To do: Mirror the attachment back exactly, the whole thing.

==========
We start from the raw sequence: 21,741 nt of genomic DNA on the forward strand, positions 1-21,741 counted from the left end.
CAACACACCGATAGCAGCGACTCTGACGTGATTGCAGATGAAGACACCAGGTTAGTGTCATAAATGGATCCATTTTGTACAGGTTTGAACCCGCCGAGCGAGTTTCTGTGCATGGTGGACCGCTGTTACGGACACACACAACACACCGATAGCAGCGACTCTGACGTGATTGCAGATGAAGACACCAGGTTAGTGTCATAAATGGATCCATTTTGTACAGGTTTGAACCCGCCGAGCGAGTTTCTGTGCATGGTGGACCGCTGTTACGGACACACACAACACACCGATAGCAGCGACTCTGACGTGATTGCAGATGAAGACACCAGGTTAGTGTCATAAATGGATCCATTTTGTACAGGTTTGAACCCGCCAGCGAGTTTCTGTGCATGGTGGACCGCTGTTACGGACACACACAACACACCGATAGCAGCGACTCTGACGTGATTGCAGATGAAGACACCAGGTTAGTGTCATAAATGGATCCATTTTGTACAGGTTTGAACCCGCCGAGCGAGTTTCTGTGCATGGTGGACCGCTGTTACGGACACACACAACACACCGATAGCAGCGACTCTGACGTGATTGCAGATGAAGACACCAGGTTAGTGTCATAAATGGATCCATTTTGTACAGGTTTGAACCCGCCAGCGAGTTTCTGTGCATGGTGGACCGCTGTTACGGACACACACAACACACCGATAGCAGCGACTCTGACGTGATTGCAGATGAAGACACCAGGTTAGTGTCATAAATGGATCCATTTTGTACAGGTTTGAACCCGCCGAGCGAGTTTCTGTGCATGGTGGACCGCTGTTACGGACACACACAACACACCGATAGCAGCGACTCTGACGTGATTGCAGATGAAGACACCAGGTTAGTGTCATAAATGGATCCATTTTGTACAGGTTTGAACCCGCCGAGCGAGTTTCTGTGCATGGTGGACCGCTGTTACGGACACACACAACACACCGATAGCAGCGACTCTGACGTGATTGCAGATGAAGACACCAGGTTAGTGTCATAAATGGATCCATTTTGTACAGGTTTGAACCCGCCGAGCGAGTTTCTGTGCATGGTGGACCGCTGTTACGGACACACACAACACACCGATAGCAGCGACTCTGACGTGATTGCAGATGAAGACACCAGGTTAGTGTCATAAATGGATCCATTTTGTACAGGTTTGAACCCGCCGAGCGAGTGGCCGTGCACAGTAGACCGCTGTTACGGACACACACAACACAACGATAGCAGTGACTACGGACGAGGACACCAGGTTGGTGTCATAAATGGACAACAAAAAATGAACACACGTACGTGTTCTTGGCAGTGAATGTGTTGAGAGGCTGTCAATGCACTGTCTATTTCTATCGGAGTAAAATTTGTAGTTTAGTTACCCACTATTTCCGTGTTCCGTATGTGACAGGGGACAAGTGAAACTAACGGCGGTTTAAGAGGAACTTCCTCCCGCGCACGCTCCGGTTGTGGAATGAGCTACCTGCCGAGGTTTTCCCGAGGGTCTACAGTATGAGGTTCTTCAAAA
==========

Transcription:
We start from the raw sequence: 21,741 nt of genomic DNA on the forward strand, positions 1-21,741 counted from the left end.
CAACACACCGATAGCAGCGACTCTGACGTGATTGCAGATGAAGACACCAGGTTAGTGTCATAAATGGATCCATTTTGTACAGGTTTGAACCCGCCGAGCGAGTTTCTGTGCATGGTGGACCGCTGTTACGGACACACACAACACACCGATAGCAGCGACTCTGACGTGATTGCAGATGAAGACACCAGGTTAGTGTCATAAATGGATCCATTTTGTACAGGTTTGAACCCGCCGAGCGAGTTTCTGTGCATGGTGGACCGCTGTTACGGACACACACAACACACCGATAGCAGCGACTCTGACGTGATTGCAGATGAAGACACCAGGTTAGTGTCATAAATGGATCCATTTTGTACAGGTTTGAACCCGCCAGCGAGTTTCTGTGCATGGTGGACCGCTGTTACGGACACACACAACACACCGATAGCAGCGACTCTGACGTGATTGCAGATGAAGACACCAGGTTAGTGTCATAAATGGATCCATTTTGTACAGGTTTGAACCCGCCGAGCGAGTTTCTGTGCATGGTGGACCGCTGTTACGGACACACACAACACACCGATAGCAGCGACTCTGACGTGATTGCAGATGAAGACACCAGGTTAGTGTCATAAATGGATCCATTTTGTACAGGTTTGAACCCGCCAGCGAGTTTCTGTGCATGGTGGACCGCTGTTACGGACACACACAACACACCGATAGCAGCGACTCTGACGTGATTGCAGATGAAGACACCAGGTTAGTGTCATAAATGGATCCATTTTGTACAGGTTTGAACCCGCCGAGCGAGTTTCTGTGCATGGTGGACCGCTGTTACGGACACACACAACACACCGATAGCAGCGACTCTGACGTGATTGCAGATGAAGACACCAGGTTAGTGTCATAAATGGATCCATTTTGTACAGGTTTGAACCCGCCGAGCGAGTTTCTGTGCATGGTGGACCGCTGTTACGGACACACACAACACACCGATAGCAGCGACTCTGACGTGATTGCAGATGAAGACACCAGGTTAGTGTCATAAATGGATCCATTTTGTACAGGTTTGAACCCGCCGAGCGAGTTTCTGTGCATGGTGGACCGCTGTTACGGACACACACAACACACCGATAGCAGCGACTCTGACGTGATTGCAGATGAAGACACCAGGTTAGTGTCATAAATGGATCCATTTTGTACAGGTTTGAACCCGCCGAGCGAGTGGCCGTGCACAGTAGACCGCTGTTACGGACACACACAACACAACGATAGCAGTGACTACGGACGAGGACACCAGGTTGGTGTCATAAATGGACAACAAAAAATGAACACACGTACGTGTTCTTGGCAGTGAATGTGTTGAGAGGCTGTCAATGCACTGTCTATTTCTATCGGAGTAAAATTTGTAGTTTAGTTACCCACTATTTCCGTGTTCCGTATGTGACAGGGGACAAGTGAAACTAACGGCGGTTTAAGAGGAACTTCCTCCCGCGCACGCTCCGGTTGTGGAATGAGCTACCTGCCGAGGTTTTCCCGAGGGTCTACAGTATGAGGTTCTTCAAAA